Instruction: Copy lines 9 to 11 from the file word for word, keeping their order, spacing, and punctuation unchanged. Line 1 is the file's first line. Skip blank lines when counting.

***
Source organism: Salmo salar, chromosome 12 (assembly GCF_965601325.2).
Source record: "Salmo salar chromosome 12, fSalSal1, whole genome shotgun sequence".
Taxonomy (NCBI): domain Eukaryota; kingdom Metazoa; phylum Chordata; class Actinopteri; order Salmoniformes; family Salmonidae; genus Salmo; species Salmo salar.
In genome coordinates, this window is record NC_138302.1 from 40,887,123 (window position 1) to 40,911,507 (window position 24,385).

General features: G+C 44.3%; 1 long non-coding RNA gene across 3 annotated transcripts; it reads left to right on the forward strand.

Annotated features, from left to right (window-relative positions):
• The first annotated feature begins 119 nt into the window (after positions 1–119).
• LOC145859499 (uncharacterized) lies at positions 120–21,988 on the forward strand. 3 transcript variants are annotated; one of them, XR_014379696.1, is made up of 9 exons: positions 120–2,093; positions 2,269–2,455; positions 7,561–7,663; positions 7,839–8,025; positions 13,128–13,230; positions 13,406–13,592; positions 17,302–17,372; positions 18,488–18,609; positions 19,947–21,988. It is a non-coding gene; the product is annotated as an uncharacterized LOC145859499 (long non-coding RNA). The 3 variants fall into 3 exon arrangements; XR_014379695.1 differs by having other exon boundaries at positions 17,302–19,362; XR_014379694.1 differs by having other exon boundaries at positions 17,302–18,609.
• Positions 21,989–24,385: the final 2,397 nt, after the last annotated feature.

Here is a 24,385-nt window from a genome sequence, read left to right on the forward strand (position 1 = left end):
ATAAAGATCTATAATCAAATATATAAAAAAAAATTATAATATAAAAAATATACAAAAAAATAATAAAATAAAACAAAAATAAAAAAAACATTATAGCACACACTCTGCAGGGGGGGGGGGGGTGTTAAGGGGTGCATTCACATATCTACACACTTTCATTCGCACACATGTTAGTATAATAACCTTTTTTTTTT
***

• Positions 21,989–24,385: the final 2,397 nt, after the last annotated feature.

Here is a 24,385-nt window from a genome sequence, read left to right on the forward strand (position 1 = left end):
ATAAAGATCTATAATCAAATATATAAAAAAAAATTATAATATAAAAAATATACAAAAAAATAATAAAATAAAACAAAAATAAAAAAAACATTATAGCACACACTCTGCAGGGGGGGGGGGGGTGTTAAGGGGTGCATTCACATATCTACACACTTTCATTCGCACACATGTTAGTATAATAACCTTTTTTTTTT